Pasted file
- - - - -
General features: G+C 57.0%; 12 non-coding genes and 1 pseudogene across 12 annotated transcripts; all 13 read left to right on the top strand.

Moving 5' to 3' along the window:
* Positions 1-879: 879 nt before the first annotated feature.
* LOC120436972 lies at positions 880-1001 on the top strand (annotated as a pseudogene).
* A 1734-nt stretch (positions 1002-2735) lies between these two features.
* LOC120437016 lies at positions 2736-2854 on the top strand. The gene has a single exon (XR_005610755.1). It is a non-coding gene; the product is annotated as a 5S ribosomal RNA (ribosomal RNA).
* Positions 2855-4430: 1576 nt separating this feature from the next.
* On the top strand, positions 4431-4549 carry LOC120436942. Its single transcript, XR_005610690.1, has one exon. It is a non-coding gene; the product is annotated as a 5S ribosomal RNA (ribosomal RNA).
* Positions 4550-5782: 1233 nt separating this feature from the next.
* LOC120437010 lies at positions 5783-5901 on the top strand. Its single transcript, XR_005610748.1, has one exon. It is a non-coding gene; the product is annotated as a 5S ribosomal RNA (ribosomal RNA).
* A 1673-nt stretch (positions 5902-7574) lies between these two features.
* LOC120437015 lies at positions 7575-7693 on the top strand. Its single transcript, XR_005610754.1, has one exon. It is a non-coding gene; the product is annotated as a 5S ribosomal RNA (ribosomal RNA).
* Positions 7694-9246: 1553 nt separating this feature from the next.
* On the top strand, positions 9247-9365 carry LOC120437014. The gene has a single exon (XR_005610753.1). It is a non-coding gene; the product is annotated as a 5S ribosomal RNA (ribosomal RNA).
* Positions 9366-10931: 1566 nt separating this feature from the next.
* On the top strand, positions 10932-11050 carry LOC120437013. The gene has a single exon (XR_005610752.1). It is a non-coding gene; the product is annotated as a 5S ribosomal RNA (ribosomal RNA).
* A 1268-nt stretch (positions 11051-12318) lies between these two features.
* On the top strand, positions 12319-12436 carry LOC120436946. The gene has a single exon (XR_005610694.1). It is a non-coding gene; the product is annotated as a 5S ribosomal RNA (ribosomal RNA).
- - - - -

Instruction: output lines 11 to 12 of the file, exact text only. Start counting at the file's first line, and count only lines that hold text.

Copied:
* A 1673-nt stretch (positions 5902-7574) lies between these two features.
* LOC120437015 lies at positions 7575-7693 on the top strand. Its single transcript, XR_005610754.1, has one exon. It is a non-coding gene; the product is annotated as a 5S ribosomal RNA (ribosomal RNA).